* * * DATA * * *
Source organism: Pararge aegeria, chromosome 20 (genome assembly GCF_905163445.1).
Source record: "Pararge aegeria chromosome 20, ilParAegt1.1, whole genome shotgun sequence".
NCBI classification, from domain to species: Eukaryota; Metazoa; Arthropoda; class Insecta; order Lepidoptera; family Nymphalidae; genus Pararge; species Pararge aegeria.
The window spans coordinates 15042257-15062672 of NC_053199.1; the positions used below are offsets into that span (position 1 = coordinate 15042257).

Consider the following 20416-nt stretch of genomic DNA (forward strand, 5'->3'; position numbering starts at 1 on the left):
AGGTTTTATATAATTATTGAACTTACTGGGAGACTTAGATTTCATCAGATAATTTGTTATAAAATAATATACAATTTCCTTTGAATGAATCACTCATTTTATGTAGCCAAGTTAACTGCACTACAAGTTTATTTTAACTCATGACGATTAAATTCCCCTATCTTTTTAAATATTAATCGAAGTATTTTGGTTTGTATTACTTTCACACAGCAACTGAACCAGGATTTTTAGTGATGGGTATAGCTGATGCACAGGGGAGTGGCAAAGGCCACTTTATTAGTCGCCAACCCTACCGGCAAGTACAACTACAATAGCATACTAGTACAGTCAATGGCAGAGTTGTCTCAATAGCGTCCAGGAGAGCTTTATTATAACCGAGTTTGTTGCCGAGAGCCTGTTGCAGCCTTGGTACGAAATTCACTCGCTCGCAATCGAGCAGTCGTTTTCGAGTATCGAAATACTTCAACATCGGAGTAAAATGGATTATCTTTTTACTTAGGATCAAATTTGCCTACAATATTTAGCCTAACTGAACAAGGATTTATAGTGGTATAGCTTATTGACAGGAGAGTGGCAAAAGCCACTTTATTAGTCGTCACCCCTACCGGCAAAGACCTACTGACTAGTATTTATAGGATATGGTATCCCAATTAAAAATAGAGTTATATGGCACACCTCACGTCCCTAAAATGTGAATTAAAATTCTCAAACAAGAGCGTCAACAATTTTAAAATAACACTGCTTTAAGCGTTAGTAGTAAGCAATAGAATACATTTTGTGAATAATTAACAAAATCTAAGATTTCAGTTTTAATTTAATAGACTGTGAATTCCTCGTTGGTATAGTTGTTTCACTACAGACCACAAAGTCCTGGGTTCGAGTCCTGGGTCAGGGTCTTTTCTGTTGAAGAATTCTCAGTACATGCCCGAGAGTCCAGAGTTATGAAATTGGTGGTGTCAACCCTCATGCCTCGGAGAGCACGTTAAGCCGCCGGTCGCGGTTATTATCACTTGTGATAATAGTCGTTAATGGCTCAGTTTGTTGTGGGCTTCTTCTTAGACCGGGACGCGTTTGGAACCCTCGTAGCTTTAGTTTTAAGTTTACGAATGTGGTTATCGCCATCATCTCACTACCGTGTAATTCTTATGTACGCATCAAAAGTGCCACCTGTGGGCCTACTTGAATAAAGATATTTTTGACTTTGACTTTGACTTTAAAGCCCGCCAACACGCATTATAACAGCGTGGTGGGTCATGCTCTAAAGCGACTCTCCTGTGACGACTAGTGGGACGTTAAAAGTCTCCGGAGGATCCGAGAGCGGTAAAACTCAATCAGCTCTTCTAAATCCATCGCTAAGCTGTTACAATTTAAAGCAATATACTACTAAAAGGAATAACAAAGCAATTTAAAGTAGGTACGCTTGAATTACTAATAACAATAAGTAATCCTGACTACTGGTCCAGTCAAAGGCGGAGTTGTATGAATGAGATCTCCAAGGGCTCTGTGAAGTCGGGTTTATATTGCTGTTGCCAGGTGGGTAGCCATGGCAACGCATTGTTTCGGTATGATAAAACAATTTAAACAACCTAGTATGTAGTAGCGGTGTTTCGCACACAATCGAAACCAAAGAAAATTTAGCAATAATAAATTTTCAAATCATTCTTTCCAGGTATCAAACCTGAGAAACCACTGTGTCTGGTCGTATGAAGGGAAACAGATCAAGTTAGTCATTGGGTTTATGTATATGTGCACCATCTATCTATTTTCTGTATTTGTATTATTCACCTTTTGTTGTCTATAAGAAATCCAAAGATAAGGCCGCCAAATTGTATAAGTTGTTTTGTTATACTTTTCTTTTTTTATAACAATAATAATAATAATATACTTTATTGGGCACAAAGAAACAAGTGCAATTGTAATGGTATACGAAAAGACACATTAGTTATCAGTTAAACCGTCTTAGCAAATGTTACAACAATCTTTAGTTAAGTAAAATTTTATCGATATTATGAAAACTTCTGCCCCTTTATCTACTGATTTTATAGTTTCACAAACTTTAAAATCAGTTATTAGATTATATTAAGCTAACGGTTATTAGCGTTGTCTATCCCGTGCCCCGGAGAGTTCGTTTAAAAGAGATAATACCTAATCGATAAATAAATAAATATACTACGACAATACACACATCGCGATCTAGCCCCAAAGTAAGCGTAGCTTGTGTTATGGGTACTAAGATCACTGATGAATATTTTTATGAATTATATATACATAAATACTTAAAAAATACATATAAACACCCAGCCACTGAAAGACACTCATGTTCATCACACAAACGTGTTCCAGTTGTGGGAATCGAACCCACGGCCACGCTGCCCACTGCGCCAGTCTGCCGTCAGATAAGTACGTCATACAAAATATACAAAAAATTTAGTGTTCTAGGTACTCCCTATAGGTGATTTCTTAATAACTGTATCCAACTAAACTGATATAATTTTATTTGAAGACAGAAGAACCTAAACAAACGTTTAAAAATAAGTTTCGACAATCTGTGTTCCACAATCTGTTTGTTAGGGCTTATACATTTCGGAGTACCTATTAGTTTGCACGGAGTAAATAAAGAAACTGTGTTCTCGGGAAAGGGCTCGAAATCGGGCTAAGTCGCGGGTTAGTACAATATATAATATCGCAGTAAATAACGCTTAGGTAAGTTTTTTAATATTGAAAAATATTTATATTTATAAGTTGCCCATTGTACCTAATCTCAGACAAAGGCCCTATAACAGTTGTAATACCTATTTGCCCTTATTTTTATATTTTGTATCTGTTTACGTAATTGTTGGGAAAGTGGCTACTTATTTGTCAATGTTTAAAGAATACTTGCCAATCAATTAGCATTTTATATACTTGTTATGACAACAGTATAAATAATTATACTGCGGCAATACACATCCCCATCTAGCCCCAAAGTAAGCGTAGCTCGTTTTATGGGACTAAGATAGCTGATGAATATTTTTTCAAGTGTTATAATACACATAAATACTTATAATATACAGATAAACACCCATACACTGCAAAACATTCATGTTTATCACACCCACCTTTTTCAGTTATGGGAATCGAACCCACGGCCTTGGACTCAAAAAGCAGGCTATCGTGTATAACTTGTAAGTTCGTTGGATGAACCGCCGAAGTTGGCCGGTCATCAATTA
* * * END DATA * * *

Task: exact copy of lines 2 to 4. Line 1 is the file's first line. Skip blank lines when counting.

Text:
Source record: "Pararge aegeria chromosome 20, ilParAegt1.1, whole genome shotgun sequence".
NCBI classification, from domain to species: Eukaryota; Metazoa; Arthropoda; class Insecta; order Lepidoptera; family Nymphalidae; genus Pararge; species Pararge aegeria.
The window spans coordinates 15042257-15062672 of NC_053199.1; the positions used below are offsets into that span (position 1 = coordinate 15042257).